Good Will: it’s what holds the education system together

As thousands of young teachers are handed pink slips and those left behind are looking towards a system intent on cramming as many students into a classroom as possible, good will is drying up in Ontario education.  You might not think that this matters, but it does.  Good will is what has teachers doing hundreds of hours of volunteer work each year to maximize student experience in school.  All of the teacher coaches and club leaders spend time enriching their schools with these efforts.  I’m hard pressed to think of a single teacher I work with who doesn’t do some kind of volunteer work in addition to their paid work.


Beyond the volunteerism, there is a general misunderstanding in the public about how well teachers are paid.  From reflective edu-blogging and sharing best practices on a Saturday to marking on a Sunday morning, most teachers aren’t work free when they aren’t at work.  You might think this extra effort is well funded, but it isn’t.  With five years of university and the massive debt that accompanied it, ten years of industry apprenticeship and experience, five summers of additional qualification training and fifteen years of teaching in Ontario classrooms, I take home about $58k a year.  I don’t work all year round, true, but on the weeks I do work I typically average about 10 hours of work a day on teaching related activity and about five hours per weekend.  I typically put in at least 6-8 hours of work a week during holidays as well, just to keep up on marking and planning.  Out of my fifteen teacher summers off I taught summer school on five of them and took additional qualification courses that I had to pay for myself in another four.  On other years I’ve presented at conferences and learning fairs.  I don’t think I’ve had an actual summer off yet, so don’t get too carried away with those ‘summers off’.  The vast majority of my summers have been work related, and often at my expense.


Some Teacher Math:
2000 hours of work while teaching daily (40 weeks per year, 5 days a week, 10 hours a  day)
+160 hours over weekends (40 weekends per school year, 4 hours per weekend)
+25 hours over stat holidays (Xmas and March Break, Easter, etc)
=2185 hours of work.   That’s not counting the week before school starts when I’m usually in pretty much every day until things are ready to go, or extended field trips when I’m essentially at work 24 hours a day, or the times in the summer when I’m training, or presenting at educational conferences.  Nor is counting any of the hundreds of hours I spend working on Skills Ontario, CyberTitan or other extracurricular student enrichment.  Sure, not all teachers hit it this hard, but you’d be surprised at how many do.


At my $58,000 take home a year that’s about twenty six bucks an hour – and I had to spend huge amounts of money and years of my life to get myself trained to the point where I could even begin to do this job – a job that I still have to do even when I’m sick (teachers plan their own absence when away ill).  I then had to spend fifteen years teaching at lower salaries and paying for additional qualifications to get to where I am at the top of the pay scale.  If you factor in all the extracurriculars that many people believe should be a requirement of my job, my take home pay for the amount of time I put into this gig is about twenty bucks an hour.  If you think teaching is about the money, you have no idea what you’re talking about.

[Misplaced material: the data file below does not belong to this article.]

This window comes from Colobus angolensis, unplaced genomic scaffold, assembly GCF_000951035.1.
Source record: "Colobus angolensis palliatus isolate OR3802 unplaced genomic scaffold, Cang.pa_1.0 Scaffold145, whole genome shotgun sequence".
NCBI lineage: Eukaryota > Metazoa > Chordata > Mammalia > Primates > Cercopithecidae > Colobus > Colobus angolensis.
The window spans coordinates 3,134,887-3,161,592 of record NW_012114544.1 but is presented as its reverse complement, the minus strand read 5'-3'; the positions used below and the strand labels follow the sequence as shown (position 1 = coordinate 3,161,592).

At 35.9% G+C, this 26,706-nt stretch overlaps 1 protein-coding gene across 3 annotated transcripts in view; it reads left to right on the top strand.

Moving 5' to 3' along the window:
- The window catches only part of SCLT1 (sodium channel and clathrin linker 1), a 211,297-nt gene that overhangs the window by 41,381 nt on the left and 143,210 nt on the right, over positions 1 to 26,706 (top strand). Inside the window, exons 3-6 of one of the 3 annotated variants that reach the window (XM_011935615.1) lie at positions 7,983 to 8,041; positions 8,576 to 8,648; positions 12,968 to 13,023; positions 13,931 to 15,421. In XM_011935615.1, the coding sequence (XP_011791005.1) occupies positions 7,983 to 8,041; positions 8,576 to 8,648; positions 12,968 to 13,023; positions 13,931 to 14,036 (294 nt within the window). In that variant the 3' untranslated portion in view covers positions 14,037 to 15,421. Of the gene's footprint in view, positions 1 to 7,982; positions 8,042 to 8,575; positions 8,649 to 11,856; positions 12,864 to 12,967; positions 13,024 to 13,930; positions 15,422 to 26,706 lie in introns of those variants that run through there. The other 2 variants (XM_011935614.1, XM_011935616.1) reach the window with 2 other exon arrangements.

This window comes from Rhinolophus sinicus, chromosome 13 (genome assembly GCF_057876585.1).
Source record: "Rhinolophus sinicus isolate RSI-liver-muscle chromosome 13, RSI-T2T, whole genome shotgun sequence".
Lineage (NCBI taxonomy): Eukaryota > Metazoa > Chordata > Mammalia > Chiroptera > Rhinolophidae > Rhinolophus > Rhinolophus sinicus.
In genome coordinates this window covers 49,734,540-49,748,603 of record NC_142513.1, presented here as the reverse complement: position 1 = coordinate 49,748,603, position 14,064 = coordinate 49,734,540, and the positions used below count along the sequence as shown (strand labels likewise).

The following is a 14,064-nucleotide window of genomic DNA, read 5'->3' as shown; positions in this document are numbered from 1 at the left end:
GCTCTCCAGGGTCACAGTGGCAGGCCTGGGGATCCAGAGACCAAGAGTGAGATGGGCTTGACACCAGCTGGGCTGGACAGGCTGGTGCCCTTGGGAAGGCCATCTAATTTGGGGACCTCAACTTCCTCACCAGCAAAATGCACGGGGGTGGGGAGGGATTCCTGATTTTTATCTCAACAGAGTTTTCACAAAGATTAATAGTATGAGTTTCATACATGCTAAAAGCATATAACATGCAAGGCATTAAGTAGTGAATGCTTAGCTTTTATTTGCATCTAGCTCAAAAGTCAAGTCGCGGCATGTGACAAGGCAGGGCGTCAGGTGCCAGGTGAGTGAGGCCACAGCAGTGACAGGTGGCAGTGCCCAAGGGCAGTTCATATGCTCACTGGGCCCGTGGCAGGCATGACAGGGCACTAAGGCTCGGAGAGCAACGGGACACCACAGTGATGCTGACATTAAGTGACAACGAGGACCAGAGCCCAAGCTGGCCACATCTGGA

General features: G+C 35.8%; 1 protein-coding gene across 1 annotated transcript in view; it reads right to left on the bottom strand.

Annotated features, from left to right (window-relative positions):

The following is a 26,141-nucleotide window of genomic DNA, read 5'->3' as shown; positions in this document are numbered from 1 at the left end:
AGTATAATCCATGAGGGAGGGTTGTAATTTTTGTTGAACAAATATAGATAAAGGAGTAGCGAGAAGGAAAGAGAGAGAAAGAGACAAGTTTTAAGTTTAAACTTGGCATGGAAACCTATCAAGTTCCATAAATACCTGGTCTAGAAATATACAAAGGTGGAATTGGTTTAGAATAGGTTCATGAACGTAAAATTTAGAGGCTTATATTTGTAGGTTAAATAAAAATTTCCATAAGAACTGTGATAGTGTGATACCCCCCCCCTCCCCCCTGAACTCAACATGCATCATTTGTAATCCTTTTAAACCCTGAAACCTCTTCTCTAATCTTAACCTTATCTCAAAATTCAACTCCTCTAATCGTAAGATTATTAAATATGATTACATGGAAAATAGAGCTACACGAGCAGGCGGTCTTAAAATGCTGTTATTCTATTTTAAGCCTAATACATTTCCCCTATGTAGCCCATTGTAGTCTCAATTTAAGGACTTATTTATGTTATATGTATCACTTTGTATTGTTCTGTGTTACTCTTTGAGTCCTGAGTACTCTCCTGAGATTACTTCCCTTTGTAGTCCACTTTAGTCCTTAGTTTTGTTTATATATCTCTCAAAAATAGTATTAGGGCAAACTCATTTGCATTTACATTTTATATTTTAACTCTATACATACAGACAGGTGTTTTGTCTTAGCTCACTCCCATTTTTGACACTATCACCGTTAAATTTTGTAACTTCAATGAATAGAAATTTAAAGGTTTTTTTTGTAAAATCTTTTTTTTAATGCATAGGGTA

When I left millwrighting in the early 1990s I was taking home $918 a week for a forty hour week.  If I took an extra half shift, which I often did, my take home was more than I make now as a teacher some thirty years later.  Of course, when I did overtime in the private sector I got paid for doing overtime.  When I do overtime as a teacher, I get attacked by my employer.


I think teachers get paid sufficiently, but you’d have to be nuts to say it’s extravagant.  Unlike provincial politicians, Ontario teachers haven’t seen cost of living increases that keep up with inflation in the past decade, and we’ve had all sorts of contractual obligations illegally stripped in the same period.   So, if it isn’t the money and safe working conditions that keeps people at this, what does?  It’s good will.  Teachers go above and beyond for their students.  All they ask in return is to work in a system that honours that effort with equal bonhomie.


When we get into a situation like we do now, where a government uses our profession as a scapegoat for all of society’s ills, that good will evaporates at a startling rate.  A difficult but satisfying job becomes just difficult.  Young teachers who have been battling for years to find permanent work are shaken out of the system and the best senior teachers start thinking about all the other ways they could make a living with less hassle elsewhere.


Good will is a fickle thing and it seldom beds well with politics.  As our populist regime with a mere 23% of Ontarian’s votes steamrolls our public support systems while paying off friends and family, the feeling that this is about balancing a budget feels less and less true.  If Ontario were to attack its financial imbalance in all areas, I think education would be more than willing to do its part, but when MPPs are voting themselves cost of living increases while removing many teachers’ ability to make a living at all, it’s hard to feel like we’re all pulling together.  As things tip further and further out of balance, there will be a brain drain from Ontario, which is a loss that is already hurting our classrooms and one that will cost the province for years to come.

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